ARC Collaborative Research Seminar Series
Fall 2013

ARC seminars are free and open to the general public. Center members can download the presentation files on our password-access online portal iARC. Non-ARC members please email arc-event-inquiries@umich.edu with your requests.

If you wish to attend the seminar remotely, please contact William Lim (williamlim@umich.edu) for teleconference details. For parking information, contact Kathie Wolney (kathian@umich.edu).

Refreshments will be served 9:15-9:30am. The talks will begin at 9:30am sharp.
Please note new venue: Phoenix Memorial Laboratory, room 2000A (ground floor)


September 25, Wednesday (9:15 - 11:00am)
University of Michigan, UM North Campus, Phoenix Memorial Lab. 2000A

On Heavy Duty Vehicle Fuels & Combustion - Part 1

Reaction Pathway and Elementary Ignition Behavior of Surrogates for JP-8 and Alternative JP-8 Fuels
Dongil Kang, Jason Martz, Angela Violi, and André Boehman (PI), University of Michigan

        The objectives of this project are to provide validation experiments to compare the elementary ignition behavior, focusing on the chemical portion of the ignition delay, of the surrogate fuel formulations proposed by Violi and co-workers in comparison with practical JP-8 fuels. We will provide ignition data from a motored CFR engine apparatus for comparison to chemical kinetic modeling calculations. In this manner, there will be detailed experimental comparison of ignition behavior (critical compression ratio, critical equivalence ratio, % low temperature heat release) between the surrogate fuels and practical JP-8 fuels. The motored CFR engine has a compression ratio (CR) range from 4 to 14.5. This engine is equipped with a fuelling system that contains a heated intake manifold and a GDI fuel injector located upstream of the intake system to provide a premixed fuel-air mixture to the engine cylinder.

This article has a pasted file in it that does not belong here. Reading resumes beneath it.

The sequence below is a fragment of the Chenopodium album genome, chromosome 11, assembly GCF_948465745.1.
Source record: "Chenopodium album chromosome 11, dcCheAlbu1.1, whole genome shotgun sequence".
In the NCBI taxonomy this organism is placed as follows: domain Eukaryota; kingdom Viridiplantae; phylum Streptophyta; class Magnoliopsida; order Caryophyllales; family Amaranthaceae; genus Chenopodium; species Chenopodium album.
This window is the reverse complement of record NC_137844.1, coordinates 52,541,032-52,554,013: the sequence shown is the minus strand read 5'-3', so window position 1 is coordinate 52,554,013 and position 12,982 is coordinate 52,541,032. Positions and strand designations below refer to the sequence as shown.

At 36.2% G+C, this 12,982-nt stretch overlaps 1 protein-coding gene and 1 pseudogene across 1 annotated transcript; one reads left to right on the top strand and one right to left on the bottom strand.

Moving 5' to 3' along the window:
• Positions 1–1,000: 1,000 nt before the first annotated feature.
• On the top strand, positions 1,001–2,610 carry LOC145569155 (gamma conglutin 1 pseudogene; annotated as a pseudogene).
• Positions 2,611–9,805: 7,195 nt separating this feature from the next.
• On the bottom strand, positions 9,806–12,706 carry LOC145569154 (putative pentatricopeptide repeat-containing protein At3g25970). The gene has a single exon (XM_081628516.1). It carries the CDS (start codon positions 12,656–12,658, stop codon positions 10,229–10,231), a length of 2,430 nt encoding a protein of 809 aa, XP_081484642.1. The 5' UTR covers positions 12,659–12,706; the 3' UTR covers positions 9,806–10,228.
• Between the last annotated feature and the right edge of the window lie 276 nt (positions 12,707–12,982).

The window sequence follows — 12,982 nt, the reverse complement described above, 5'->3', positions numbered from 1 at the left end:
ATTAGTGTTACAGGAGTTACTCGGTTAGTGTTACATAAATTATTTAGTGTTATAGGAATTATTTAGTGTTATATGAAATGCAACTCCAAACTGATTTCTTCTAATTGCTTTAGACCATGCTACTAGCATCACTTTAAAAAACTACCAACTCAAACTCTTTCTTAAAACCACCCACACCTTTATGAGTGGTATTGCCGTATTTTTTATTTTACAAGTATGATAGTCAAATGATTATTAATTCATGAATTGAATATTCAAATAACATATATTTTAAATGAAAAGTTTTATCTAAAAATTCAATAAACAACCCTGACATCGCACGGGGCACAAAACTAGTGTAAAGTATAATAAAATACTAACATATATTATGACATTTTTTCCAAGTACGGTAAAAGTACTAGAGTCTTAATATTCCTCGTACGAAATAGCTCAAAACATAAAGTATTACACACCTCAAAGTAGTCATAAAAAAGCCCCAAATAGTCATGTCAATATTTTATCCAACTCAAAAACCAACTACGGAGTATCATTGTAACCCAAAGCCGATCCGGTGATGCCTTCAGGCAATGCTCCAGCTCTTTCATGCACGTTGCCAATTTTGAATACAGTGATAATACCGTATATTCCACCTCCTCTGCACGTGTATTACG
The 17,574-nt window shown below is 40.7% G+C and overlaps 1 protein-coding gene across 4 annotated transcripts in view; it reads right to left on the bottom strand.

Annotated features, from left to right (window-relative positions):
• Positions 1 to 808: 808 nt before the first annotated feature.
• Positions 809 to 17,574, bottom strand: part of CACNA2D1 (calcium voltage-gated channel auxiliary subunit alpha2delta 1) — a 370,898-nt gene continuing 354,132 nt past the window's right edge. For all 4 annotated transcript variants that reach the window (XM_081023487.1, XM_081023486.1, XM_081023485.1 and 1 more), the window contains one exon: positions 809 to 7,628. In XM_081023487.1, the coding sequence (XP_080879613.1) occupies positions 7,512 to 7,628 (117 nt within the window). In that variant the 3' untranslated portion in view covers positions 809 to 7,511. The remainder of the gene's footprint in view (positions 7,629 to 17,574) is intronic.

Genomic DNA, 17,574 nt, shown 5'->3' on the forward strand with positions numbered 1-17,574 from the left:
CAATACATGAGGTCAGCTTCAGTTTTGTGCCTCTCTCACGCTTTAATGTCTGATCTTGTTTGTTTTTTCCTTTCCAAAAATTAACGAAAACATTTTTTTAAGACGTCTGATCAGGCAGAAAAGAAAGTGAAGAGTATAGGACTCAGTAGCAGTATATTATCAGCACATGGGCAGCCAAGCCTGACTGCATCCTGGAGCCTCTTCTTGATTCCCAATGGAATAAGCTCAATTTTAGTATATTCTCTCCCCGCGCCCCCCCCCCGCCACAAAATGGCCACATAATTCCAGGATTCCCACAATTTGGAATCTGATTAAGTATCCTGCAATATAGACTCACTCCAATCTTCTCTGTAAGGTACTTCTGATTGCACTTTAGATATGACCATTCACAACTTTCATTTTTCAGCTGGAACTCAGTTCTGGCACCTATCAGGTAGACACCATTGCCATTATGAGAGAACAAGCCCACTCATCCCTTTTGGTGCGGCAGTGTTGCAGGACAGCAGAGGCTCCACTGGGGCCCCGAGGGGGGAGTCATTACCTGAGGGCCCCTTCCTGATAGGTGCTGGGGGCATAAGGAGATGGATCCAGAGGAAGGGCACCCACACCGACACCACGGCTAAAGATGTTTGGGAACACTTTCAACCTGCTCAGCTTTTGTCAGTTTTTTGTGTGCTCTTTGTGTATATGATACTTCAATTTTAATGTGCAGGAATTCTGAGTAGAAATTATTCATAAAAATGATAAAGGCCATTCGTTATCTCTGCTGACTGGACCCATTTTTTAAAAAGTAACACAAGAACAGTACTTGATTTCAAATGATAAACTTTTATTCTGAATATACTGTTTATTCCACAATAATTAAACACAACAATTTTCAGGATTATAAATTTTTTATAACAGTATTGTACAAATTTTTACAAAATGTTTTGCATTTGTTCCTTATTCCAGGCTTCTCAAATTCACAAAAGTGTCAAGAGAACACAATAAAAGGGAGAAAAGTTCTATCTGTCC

Validation of JP-8 Surrogates in an Optical Engine
PI: Prof. Marcis Jansons, Wayne State University

        The use of simulation-led design processes is a desirable means of reducing the time and cost of military engine development. An impediment limiting the fidelity of numerical engine combustion simulations is the uncertainty about the use of pure-compound surrogate mixtures to represent wide-ranging ignition and combustion characteristics of JP-8 fuels in the field. The behavior of iso-paraffinic kerosene (IPK) and a surrogate are examined over a range of charge densities and temperature in an optical engine. A means of surrogate validation under varying pressure-temperature conditions is developed by including excited-state species in a chemical reaction mechanism to simulate chemiluminescent light emission over the course of a combustion cycle in a 3-D CFD simulation. Experimental comparisons are made against synthetic images of HCHO*, OH* and CO2*, respectively marker species for low temperature combustion, ignition, and high temperature heat release, generated from the surrogate-mechanism-CFD model.


October 9, Wednesday (9:15 - 11:00am)
University of Michigan, UM North Campus, Phoenix Memorial Lab. 2000A

On Heavy Duty Vehicle Fuels & Combustion - Part 2

Combustion Behavior of JP8 fuels in Heavy-Duty Diesel Engine
Doohyun Kim, Jason Martz and Angela Violi, University of Michigan